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Erick Silva vs Matt Brown: Drowning in the Clinch

Fightland Blog

By Jack Slack

If every division had a Matt Brown, the UFC would be a much more interesting place and Fight Night would be an unmissable fixture in everyone's weekend. On Saturday, Brown extended his current winning streak to seven against arguably the toughest opponent he has faced since that streak began, Erick Silva.

Silva is a powerful kicker with good punching power, huge strength and size for a welterweight, and a solid Brazilian Jiu Jitsu game. Were Brown to engage him in a straight up kickboxing “question and answer” style bout, it could have been a tough night for Brown. But Brown isn't a dummy—there's a reason people call him a technical brawler. He is constantly in motion, and normally marching forward, but he does it in a way that keeps his opponent's head down and their arms occupied, stopping them from simply smacking him as he comes in.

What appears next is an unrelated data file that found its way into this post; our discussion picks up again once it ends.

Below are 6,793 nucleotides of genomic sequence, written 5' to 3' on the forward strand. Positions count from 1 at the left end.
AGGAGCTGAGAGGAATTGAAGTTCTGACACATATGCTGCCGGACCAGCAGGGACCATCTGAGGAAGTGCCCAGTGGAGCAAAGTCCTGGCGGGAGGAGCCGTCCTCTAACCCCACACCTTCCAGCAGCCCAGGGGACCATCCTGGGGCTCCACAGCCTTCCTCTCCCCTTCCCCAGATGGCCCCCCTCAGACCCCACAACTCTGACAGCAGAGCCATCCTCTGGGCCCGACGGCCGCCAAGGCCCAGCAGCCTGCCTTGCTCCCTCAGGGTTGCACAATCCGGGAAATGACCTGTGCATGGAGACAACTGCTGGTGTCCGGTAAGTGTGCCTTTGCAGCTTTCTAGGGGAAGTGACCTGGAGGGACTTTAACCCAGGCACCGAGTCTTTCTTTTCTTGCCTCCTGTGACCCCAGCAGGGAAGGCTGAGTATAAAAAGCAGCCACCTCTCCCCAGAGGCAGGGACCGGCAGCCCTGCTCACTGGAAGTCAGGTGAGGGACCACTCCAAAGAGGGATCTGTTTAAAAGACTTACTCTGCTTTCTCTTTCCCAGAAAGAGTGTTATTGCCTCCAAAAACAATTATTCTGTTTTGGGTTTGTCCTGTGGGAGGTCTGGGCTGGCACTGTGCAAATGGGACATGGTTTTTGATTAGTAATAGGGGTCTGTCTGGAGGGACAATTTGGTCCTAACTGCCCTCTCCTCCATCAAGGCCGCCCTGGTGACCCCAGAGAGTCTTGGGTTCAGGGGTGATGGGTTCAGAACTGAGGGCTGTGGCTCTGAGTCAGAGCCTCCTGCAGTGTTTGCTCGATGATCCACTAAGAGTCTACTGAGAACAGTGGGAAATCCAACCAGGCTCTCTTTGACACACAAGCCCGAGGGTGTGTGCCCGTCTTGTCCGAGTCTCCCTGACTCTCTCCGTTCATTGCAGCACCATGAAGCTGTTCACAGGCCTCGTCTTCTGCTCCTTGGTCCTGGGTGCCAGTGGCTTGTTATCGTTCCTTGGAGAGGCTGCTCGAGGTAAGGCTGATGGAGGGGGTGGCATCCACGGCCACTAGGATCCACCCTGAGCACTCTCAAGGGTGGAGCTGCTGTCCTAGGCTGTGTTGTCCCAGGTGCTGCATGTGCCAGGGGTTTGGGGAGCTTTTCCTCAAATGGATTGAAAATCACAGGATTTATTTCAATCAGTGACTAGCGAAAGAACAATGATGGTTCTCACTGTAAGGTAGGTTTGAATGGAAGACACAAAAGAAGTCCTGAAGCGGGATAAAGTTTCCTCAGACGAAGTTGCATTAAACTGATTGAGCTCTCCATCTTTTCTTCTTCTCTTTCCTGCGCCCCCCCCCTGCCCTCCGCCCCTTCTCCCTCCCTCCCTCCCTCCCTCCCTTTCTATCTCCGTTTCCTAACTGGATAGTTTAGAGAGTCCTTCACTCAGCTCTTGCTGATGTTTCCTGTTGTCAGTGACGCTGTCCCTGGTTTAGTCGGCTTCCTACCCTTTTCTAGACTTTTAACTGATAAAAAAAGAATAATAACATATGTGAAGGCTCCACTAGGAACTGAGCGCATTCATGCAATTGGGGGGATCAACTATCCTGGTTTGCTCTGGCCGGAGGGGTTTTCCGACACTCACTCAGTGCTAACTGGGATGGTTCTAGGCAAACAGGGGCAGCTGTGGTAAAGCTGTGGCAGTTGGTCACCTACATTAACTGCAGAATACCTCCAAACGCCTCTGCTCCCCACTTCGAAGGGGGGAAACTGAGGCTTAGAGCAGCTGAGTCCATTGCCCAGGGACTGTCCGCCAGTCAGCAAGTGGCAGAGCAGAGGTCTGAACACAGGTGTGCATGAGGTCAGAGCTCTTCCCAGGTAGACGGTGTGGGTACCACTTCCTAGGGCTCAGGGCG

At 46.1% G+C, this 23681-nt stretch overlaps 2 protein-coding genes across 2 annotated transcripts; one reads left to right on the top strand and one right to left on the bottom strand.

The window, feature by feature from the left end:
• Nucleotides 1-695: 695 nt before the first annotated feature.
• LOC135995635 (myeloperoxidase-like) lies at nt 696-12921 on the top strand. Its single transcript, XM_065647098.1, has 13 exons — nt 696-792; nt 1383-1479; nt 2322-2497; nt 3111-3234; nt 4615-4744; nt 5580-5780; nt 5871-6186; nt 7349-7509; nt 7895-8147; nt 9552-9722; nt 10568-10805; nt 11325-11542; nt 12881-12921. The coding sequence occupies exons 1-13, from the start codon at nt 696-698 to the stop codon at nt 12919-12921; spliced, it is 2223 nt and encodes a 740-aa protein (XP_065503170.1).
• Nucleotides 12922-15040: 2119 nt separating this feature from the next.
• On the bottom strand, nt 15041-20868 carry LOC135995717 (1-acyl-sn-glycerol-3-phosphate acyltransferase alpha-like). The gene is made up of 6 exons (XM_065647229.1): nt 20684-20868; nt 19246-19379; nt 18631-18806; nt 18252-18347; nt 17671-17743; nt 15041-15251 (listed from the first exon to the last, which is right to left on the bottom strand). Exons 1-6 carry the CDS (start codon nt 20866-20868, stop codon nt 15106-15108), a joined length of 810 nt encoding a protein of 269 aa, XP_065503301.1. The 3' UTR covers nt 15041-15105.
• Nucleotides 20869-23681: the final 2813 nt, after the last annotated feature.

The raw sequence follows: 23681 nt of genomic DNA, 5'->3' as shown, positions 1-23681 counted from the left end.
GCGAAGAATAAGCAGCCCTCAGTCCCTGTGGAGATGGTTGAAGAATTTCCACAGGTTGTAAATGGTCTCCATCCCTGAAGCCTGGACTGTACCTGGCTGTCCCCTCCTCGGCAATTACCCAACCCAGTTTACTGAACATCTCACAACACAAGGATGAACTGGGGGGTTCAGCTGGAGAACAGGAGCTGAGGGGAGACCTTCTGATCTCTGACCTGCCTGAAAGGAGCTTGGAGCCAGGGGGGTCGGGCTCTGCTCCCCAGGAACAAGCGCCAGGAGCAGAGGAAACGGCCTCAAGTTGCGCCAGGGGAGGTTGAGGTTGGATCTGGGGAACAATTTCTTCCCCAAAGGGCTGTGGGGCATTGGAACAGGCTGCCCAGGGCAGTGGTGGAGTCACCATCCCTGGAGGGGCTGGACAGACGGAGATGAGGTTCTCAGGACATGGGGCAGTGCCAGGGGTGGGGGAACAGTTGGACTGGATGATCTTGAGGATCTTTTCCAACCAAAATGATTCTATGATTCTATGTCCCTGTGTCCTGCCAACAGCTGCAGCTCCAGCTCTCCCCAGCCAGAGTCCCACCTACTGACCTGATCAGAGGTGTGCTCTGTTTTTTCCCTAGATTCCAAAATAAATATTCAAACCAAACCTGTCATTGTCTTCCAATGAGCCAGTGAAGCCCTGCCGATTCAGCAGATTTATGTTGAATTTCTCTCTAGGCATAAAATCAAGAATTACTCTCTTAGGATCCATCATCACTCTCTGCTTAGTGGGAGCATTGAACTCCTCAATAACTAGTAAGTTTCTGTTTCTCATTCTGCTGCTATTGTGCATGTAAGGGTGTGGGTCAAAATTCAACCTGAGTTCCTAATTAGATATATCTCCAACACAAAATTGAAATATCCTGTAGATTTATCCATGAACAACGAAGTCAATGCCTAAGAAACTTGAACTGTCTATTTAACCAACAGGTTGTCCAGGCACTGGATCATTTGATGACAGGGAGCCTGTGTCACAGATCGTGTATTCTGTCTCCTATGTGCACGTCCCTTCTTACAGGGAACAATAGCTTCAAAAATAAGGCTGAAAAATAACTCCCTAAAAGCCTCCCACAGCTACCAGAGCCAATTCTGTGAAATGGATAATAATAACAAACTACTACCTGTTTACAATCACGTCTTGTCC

The fight was one of the best of the year and perhaps one of the best I have seen inside the UFC, so forget the rest of the card because today we're talking exclusively Matt Brown versus Erick Silva.

Taking the Fight to the Water

In the Chinese epic novel The Water Margin or The Outlaws of the Marsh there is a memorable altercation between Li Kui—The Black Whirlwind—a hapless, short tempered fighting machine who drives the plot forward, and Zhang Shun, The White Streak in the Waves. Throughout The Water Margin, Kui's fighting prowess is made known as he goes from A to B to C killing tigers and angry mobs.

Zhang Shun, a smuggler and fisherman, lost the original scrap to Kui but then challenged him again and lured him into the river. There, Shun, dunked Kui mercilessly until Kui's companions turned up to rescue him. Naturally, all became friends and the plot moved on, but an important moral accompanied the tale of the gigantic brawler and the lithe fisherman.


Tsukioka Yoshitosha's woodblock print of the fight.

Plenty of fighters can excel in their own world, but drag them into another and they'll sink like a stone. Matt Brown lost the initial scrap to Erick Silva in round one, but came back and drownedSilva along the fence, on the ground and with his smothering pace as the fight progressed.